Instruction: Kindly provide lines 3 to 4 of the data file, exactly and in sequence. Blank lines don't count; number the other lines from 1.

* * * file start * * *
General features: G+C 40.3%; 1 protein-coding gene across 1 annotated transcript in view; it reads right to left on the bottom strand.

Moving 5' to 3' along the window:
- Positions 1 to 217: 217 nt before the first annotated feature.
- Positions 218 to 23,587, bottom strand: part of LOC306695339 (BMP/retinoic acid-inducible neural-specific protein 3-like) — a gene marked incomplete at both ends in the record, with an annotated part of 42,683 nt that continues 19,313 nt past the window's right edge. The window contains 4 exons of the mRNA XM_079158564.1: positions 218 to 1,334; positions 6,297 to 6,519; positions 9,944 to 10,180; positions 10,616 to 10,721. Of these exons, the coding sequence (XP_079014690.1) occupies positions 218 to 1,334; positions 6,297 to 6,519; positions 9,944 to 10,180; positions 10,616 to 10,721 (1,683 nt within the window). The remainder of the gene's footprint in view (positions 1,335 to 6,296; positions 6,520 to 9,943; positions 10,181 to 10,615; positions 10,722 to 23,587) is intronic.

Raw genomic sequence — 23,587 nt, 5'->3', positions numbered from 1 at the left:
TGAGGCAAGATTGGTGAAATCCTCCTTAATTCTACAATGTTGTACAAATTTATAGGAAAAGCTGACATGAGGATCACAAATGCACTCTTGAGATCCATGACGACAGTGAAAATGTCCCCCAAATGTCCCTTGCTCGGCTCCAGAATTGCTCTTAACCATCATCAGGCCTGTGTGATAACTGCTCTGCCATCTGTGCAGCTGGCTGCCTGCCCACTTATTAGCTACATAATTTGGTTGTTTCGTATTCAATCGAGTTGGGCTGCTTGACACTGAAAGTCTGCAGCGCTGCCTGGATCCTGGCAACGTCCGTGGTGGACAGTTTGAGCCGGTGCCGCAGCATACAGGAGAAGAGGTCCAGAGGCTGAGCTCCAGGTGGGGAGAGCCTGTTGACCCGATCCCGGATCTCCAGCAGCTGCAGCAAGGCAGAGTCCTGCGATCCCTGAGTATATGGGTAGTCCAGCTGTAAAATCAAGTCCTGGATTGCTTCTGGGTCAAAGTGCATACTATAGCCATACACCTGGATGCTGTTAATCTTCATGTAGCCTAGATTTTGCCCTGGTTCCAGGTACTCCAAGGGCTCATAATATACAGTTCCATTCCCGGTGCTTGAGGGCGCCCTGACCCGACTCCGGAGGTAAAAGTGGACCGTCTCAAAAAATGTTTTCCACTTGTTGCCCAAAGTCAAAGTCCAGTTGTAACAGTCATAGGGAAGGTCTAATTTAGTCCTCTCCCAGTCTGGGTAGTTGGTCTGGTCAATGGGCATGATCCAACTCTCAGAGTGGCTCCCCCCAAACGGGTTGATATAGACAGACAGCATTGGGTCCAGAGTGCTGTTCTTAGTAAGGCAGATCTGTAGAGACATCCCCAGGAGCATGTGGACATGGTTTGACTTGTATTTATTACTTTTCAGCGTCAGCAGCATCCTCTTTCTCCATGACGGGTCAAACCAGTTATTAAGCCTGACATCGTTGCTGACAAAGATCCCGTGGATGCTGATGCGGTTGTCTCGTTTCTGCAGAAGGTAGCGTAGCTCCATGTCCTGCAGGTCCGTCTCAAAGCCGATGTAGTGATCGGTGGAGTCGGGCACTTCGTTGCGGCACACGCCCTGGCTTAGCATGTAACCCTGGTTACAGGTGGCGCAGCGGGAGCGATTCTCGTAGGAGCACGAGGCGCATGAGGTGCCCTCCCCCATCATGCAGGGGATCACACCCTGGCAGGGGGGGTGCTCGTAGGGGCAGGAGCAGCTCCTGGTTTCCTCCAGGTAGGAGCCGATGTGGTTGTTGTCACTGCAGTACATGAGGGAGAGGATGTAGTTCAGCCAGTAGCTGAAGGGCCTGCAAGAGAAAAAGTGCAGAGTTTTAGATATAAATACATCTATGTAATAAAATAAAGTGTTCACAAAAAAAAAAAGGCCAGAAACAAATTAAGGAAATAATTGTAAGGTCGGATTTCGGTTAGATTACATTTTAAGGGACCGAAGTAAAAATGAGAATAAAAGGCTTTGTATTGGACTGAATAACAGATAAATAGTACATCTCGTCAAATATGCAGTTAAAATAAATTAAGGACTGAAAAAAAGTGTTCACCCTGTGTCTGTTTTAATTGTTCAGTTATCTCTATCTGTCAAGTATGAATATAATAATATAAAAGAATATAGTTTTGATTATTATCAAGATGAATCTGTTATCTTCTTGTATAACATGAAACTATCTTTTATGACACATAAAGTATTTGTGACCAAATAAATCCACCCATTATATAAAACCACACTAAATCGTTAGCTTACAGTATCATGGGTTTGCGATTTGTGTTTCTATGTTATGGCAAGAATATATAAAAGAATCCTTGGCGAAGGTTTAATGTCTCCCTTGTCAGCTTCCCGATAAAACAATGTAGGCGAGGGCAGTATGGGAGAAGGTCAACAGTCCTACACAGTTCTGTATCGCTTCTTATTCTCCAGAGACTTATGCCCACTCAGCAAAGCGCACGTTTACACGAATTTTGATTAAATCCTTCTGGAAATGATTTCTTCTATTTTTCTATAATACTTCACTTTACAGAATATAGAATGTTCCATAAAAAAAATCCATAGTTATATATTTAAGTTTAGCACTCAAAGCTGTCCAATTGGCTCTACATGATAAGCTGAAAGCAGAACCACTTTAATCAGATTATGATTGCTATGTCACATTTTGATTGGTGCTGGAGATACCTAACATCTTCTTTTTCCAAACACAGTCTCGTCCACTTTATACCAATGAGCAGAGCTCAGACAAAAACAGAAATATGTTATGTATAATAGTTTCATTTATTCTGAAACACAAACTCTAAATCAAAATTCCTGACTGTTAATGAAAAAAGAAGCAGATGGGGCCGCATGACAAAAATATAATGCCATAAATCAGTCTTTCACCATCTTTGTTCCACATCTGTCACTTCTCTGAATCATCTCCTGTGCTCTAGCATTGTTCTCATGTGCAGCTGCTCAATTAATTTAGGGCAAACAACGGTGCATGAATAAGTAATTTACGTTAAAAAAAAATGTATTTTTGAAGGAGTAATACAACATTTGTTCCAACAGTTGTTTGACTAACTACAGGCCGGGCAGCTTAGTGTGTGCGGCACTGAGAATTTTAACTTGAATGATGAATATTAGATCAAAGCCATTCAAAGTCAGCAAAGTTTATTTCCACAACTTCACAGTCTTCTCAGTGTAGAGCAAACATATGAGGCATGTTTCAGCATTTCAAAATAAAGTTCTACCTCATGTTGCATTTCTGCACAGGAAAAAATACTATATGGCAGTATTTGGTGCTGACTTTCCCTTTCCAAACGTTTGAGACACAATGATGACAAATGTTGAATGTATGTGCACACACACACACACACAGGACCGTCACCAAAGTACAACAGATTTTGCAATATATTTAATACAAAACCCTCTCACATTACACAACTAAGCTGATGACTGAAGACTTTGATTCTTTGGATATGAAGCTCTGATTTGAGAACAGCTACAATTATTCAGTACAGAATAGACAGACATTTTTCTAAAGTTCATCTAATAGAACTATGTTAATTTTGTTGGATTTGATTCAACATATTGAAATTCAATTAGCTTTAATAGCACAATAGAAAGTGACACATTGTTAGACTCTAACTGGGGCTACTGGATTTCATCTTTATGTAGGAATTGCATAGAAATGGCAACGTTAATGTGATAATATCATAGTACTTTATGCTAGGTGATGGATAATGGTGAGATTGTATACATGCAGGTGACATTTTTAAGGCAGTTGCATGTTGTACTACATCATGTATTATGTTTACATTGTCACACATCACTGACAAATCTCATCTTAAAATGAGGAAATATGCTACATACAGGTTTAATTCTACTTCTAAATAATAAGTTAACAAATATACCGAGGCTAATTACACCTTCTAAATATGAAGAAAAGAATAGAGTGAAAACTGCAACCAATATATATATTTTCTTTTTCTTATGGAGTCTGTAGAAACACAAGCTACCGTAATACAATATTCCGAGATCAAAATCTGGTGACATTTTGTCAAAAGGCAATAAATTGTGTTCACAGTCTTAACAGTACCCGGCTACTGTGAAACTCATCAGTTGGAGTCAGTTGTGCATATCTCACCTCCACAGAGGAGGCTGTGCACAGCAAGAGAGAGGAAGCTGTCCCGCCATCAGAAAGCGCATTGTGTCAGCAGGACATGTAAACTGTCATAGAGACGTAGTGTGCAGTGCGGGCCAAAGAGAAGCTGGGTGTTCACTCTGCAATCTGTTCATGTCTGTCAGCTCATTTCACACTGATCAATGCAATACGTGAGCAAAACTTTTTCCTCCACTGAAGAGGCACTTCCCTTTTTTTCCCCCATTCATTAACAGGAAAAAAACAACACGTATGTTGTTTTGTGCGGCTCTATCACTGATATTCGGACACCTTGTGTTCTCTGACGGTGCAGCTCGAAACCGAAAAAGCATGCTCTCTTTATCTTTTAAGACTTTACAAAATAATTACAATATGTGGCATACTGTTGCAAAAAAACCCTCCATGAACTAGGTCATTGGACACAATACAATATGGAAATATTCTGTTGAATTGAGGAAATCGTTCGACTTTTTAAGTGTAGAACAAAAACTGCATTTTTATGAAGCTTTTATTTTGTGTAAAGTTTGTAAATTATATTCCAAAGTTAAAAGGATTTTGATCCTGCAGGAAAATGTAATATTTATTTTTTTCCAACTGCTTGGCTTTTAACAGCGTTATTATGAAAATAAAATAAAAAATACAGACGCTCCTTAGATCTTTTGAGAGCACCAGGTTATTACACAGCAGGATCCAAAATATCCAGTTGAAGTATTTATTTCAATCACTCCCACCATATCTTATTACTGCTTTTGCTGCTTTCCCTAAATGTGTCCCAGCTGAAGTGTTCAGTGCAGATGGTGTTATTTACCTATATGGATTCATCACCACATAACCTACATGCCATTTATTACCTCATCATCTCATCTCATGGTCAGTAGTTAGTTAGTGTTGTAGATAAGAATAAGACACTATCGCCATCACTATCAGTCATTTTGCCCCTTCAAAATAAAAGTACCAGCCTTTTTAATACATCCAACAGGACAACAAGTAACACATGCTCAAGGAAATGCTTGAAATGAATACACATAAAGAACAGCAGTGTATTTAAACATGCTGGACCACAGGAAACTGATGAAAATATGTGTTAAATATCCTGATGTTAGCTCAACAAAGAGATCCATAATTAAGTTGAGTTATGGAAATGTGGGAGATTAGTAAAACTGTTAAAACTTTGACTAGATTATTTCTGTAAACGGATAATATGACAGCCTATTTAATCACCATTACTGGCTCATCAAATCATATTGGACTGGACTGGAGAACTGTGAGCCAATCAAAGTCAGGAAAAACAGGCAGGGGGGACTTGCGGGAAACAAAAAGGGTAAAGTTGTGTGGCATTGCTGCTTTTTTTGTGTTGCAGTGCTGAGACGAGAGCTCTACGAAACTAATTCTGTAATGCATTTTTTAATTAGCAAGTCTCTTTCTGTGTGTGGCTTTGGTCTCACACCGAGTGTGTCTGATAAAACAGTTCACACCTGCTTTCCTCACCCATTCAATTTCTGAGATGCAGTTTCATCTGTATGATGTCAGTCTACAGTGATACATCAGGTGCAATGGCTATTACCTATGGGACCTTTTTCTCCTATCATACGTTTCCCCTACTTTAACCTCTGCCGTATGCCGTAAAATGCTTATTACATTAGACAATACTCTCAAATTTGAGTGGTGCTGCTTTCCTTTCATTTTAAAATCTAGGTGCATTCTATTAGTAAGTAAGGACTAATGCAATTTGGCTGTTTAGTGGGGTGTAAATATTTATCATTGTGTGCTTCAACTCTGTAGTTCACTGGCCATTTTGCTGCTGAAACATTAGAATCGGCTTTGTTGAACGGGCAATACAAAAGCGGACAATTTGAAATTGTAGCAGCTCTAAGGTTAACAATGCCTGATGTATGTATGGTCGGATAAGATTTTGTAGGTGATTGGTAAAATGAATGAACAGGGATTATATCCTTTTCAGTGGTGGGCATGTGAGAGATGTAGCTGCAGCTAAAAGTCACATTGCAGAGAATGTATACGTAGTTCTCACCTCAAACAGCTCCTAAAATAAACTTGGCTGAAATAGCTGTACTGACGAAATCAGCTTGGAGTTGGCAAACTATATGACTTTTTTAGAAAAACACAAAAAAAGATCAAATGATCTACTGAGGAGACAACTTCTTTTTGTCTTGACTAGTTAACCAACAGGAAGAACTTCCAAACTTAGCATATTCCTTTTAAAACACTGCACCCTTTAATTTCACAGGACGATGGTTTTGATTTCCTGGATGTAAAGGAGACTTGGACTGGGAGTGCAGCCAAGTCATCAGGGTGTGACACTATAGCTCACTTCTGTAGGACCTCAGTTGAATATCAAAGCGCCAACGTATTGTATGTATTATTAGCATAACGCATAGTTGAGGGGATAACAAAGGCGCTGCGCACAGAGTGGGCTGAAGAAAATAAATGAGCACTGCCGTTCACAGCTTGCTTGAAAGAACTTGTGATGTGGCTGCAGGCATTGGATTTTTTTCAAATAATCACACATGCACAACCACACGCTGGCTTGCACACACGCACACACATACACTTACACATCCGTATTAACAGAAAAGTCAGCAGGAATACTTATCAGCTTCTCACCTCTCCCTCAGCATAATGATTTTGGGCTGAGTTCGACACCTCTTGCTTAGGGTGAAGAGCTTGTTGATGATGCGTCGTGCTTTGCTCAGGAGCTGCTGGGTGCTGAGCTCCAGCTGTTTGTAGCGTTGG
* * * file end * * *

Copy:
- Positions 1 to 217: 217 nt before the first annotated feature.
- Positions 218 to 23,587, bottom strand: part of LOC306695339 (BMP/retinoic acid-inducible neural-specific protein 3-like) — a gene marked incomplete at both ends in the record, with an annotated part of 42,683 nt that continues 19,313 nt past the window's right edge. The window contains 4 exons of the mRNA XM_079158564.1: positions 218 to 1,334; positions 6,297 to 6,519; positions 9,944 to 10,180; positions 10,616 to 10,721. Of these exons, the coding sequence (XP_079014690.1) occupies positions 218 to 1,334; positions 6,297 to 6,519; positions 9,944 to 10,180; positions 10,616 to 10,721 (1,683 nt within the window). The remainder of the gene's footprint in view (positions 1,335 to 6,296; positions 6,520 to 9,943; positions 10,181 to 10,615; positions 10,722 to 23,587) is intronic.